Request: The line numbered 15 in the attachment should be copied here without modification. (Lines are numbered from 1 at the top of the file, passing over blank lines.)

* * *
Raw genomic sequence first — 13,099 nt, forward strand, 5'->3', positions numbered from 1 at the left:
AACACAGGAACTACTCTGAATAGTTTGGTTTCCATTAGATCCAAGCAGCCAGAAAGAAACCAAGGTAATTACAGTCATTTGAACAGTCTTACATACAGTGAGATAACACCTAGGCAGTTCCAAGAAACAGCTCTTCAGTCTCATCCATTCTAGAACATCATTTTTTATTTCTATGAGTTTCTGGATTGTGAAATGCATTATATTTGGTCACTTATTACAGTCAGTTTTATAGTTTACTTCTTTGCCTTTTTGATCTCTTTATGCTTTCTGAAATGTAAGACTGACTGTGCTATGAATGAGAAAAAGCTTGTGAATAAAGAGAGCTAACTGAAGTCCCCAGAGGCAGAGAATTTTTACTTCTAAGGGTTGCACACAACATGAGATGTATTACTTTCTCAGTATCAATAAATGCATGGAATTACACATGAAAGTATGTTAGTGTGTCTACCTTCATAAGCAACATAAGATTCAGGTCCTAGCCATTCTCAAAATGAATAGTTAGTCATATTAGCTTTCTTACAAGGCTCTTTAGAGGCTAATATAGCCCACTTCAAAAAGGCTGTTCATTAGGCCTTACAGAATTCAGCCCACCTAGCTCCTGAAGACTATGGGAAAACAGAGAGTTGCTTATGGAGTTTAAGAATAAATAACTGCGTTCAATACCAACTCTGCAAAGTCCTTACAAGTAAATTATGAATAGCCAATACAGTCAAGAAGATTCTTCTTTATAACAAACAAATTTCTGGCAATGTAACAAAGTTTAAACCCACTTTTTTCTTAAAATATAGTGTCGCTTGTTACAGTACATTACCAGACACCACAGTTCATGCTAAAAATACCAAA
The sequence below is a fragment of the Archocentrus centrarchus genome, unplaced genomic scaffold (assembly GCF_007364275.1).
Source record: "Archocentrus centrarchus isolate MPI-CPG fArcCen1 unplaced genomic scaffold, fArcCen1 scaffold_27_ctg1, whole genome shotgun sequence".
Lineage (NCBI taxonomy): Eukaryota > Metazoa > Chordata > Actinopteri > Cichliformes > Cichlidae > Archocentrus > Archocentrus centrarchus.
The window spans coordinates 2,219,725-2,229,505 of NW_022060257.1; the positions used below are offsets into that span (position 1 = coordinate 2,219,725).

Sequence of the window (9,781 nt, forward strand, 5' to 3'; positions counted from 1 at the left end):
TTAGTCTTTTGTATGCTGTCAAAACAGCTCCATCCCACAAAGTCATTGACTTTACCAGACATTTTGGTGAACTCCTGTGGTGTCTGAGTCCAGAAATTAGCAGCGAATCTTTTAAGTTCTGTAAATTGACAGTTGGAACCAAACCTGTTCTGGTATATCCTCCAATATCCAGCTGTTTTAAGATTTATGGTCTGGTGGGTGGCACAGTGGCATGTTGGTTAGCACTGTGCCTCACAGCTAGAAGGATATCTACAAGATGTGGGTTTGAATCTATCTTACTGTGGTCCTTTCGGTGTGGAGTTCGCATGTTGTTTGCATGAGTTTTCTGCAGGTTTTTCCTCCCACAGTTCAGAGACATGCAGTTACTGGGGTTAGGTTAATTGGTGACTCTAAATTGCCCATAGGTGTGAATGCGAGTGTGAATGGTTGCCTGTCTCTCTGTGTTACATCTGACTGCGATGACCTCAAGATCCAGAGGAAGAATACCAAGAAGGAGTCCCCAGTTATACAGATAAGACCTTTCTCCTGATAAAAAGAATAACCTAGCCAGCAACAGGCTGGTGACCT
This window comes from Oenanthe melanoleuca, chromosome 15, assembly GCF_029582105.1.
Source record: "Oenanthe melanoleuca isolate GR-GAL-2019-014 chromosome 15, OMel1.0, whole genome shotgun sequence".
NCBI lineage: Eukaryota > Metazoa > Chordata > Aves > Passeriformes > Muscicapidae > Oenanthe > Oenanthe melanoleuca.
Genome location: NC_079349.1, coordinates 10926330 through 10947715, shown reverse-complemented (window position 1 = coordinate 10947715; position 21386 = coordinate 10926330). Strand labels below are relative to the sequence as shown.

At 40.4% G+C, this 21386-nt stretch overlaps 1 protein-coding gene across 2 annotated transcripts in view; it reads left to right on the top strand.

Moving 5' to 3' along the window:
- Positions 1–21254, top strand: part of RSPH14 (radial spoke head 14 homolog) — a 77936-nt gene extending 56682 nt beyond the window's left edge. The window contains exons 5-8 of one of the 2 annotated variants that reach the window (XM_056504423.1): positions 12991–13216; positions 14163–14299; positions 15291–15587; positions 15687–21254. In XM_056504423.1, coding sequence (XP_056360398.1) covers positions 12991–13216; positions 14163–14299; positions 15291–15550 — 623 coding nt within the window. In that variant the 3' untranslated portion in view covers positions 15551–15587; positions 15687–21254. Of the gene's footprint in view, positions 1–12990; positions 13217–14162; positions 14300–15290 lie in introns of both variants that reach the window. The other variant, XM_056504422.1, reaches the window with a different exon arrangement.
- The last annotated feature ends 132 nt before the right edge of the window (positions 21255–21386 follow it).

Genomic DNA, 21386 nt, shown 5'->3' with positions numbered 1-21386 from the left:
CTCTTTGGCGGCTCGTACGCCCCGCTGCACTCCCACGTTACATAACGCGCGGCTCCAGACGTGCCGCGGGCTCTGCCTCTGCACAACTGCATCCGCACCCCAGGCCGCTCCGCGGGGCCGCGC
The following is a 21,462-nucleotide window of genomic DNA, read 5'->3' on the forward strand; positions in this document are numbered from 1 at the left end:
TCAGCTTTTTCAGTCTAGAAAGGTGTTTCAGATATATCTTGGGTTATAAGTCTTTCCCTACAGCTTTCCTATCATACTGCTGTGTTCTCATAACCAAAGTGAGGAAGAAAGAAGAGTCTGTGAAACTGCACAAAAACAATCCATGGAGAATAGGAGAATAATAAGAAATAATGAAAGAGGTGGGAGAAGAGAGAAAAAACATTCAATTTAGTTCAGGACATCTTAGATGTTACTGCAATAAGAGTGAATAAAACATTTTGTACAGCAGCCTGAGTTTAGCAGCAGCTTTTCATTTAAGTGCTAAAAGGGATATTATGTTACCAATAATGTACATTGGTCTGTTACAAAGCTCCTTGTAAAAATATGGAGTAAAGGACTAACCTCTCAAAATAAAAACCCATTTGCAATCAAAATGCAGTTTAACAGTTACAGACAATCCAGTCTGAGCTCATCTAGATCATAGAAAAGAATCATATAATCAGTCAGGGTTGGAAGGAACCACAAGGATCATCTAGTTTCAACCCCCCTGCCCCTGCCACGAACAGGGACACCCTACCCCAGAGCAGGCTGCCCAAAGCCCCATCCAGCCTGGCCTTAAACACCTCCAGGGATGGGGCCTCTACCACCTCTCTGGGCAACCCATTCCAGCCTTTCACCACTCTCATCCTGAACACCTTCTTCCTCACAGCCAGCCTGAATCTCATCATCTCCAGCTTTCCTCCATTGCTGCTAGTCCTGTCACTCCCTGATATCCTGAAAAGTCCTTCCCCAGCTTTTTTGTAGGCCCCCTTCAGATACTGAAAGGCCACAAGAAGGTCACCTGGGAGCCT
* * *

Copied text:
- Positions 1–21254, top strand: part of RSPH14 (radial spoke head 14 homolog) — a 77936-nt gene extending 56682 nt beyond the window's left edge. The window contains exons 5-8 of one of the 2 annotated variants that reach the window (XM_056504423.1): positions 12991–13216; positions 14163–14299; positions 15291–15587; positions 15687–21254. In XM_056504423.1, coding sequence (XP_056360398.1) covers positions 12991–13216; positions 14163–14299; positions 15291–15550 — 623 coding nt within the window. In that variant the 3' untranslated portion in view covers positions 15551–15587; positions 15687–21254. Of the gene's footprint in view, positions 1–12990; positions 13217–14162; positions 14300–15290 lie in introns of both variants that reach the window. The other variant, XM_056504422.1, reaches the window with a different exon arrangement.